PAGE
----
By Vivian Okejeme and Ali Alkali with Agency report, Abuja
The Independent National Electoral Commission (INEC), National Assembly (NASS) and the Attorney General of the Federation (AGF) have been sued over adoption of new dates scheduled for the 2019 general elections.
The Plaintiff, Hope Democratic Party (HDP), is praying the federal high court in Abuja to set aside the scheduled staggered elections recently announced by the electoral body. The party premised their application on Sections 76, 116, 132 and 178 of the 1999 Constitution and Section 25 of the Electoral Act, 2010.
Besides, the party also prayed the court to set aside the letter of AGF and INEC dated January 11, 2018, notifying political parties in the country of the staggered elections for 2019 on the ground that the letters and staggered elections are unconstitutional, oppressive, abuse of power and ultra vires.
In the suit number FHC/ABJ/207/2018, the party wants the court to determine whether by virtue of the provision of the amendment Electoral Act, 2010, the INEC, NASS and AGF are not under a duty and obligation to electronically hold and conduct the scheduled 2019 general elections into the offices of the president, National Assembly, governorship and state Houses of Assembly, the same day, in any order or sequence they may choose to conduct the elections on the appointed date.
The legal action which was dated February 26, is praying the court for an order of perpetual injunction restraining the three defendants, their agents, servants and privies from engaging, planning or conducting any form of staggered general election under any guise in the forthcoming 2019 general elections.
Counsel to the Plaintiff, Mr. Raphael Nweke Ekene, also sought order of the court directing the defendants to undertake and ensure the holding of all elections in 2019 by electronic devices, including card readers. This, according to the party, is to allow equal participation, certainty of planning and ease of results and to eliminate and reduce costs, logistics and unnecessary expenses within the limits of election expenses provided by law.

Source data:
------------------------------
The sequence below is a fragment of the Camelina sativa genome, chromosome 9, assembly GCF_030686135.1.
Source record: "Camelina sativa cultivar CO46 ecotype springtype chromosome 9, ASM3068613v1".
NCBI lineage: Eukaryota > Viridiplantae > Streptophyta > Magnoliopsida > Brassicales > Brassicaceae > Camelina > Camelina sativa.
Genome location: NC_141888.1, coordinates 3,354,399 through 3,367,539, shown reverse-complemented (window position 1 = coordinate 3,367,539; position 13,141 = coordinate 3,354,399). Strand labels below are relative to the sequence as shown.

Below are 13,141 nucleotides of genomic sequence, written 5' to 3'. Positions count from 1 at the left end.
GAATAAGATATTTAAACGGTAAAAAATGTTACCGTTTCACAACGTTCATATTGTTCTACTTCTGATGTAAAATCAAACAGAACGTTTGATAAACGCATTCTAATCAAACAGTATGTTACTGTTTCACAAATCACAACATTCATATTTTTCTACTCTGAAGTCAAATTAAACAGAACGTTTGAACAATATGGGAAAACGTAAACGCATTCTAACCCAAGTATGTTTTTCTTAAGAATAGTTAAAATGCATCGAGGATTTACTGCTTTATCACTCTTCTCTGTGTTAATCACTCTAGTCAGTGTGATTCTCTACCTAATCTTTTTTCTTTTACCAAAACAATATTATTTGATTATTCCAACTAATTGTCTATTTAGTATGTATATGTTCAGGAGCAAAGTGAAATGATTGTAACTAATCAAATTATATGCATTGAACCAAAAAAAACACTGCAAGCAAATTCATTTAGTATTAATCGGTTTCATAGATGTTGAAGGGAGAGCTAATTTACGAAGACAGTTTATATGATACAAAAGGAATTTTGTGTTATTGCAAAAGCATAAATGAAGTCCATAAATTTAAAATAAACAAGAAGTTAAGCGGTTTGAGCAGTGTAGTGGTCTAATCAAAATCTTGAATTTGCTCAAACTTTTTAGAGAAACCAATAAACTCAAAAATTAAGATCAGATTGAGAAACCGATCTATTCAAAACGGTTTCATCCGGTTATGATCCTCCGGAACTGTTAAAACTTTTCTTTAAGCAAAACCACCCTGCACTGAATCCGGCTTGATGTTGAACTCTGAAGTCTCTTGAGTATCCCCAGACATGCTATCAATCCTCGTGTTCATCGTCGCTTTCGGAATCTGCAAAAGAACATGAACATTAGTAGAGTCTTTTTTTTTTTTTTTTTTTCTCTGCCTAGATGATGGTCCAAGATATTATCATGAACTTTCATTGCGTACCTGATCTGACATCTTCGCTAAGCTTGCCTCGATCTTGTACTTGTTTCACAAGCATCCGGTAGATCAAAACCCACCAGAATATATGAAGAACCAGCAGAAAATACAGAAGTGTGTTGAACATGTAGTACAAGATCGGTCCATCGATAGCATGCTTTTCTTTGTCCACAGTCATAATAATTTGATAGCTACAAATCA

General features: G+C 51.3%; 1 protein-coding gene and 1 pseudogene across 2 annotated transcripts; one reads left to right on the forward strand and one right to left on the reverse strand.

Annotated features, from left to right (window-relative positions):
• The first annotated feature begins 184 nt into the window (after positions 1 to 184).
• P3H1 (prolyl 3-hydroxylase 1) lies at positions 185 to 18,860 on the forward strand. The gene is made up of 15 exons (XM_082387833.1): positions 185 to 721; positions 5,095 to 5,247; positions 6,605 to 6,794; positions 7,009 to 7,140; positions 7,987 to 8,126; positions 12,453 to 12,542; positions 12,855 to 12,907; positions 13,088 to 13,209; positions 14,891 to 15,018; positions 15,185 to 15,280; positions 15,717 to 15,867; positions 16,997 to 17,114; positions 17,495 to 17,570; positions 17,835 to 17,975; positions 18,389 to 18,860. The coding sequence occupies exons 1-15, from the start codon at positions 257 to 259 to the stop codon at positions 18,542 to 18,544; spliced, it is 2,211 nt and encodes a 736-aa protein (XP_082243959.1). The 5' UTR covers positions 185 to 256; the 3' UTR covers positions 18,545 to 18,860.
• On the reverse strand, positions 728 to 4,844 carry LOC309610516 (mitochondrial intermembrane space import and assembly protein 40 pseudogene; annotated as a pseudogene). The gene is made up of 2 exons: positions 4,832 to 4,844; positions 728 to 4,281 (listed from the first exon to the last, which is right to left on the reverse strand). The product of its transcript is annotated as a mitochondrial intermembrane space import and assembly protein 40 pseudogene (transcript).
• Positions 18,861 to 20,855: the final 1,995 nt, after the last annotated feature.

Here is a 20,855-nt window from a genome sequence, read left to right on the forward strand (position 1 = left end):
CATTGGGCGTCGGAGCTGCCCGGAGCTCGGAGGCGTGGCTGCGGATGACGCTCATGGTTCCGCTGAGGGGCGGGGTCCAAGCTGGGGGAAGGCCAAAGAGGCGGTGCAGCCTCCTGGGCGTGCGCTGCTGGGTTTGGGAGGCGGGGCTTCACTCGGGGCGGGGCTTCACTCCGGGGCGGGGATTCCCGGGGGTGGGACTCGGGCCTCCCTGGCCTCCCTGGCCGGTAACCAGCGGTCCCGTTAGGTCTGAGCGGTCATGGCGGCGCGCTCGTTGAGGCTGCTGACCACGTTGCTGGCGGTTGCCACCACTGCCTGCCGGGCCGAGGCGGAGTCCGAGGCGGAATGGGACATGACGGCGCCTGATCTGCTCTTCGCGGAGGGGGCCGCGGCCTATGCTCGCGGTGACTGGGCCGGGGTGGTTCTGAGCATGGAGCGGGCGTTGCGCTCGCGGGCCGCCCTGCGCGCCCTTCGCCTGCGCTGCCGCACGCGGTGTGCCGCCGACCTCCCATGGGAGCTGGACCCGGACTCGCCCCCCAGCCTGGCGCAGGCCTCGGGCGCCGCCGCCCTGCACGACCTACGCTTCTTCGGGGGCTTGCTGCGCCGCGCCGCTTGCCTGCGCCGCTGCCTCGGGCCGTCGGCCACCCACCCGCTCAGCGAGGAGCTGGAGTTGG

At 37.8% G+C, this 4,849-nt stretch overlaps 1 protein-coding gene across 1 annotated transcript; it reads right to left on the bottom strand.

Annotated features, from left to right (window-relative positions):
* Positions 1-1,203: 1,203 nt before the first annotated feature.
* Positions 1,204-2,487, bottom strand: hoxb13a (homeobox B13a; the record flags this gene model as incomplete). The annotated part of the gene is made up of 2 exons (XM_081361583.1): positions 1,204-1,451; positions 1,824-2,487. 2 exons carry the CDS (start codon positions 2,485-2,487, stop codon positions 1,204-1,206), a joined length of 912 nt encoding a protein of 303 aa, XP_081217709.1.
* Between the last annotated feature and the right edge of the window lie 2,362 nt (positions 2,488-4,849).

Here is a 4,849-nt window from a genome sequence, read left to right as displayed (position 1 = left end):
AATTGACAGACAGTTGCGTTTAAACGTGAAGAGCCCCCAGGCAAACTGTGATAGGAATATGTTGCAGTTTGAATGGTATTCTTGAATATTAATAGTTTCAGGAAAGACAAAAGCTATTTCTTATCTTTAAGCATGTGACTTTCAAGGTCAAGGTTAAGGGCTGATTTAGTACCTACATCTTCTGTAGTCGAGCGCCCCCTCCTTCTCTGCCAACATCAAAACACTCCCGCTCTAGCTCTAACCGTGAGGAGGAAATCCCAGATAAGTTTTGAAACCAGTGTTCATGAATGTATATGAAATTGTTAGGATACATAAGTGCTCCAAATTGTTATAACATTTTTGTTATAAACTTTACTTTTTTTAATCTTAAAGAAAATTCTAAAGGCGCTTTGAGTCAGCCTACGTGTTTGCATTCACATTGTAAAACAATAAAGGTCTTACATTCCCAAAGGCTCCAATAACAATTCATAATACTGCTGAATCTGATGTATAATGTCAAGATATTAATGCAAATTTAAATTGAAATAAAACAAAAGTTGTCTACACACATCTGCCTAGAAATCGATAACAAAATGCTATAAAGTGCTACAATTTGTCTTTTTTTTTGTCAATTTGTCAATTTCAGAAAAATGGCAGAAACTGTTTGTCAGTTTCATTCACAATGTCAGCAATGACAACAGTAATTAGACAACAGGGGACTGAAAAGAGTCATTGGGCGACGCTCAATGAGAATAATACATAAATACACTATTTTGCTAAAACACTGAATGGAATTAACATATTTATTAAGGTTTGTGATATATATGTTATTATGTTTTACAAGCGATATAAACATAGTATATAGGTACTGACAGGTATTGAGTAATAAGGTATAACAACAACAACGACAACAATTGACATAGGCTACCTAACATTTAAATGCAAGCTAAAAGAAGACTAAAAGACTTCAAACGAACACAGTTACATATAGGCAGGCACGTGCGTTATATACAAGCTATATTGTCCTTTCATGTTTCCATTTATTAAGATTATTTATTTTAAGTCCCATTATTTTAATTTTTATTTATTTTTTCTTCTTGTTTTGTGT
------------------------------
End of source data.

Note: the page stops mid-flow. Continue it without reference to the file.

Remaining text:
The party also prayed the court to set aside the letter of AGF and INEC dated January 11, 2018, notifying political parties in the country of the staggered elections for 2019 on the ground that the letters and staggered elections are unconstitutional, oppressive, abuse of power and ultra vires.
In a 20- paragraph affidavit in support of the originating summons, the plaintiff claimed to be a registered political party and had participated in the previous staggered general elections outside the proposed general elections and that it has interest in the conduct of a free and fair general election within the ambit of international best practices at the upcoming 2019 general election.
The affidavit deposed to by a lawyer, Ipinu Emmanuel averred that the defendants have since 1999 been inconsistent in adhering strictly to and holding any proper general elections, but resulted to a form of staggered general elections at different dates and shifting order and sequence of elections at will and to their advantages.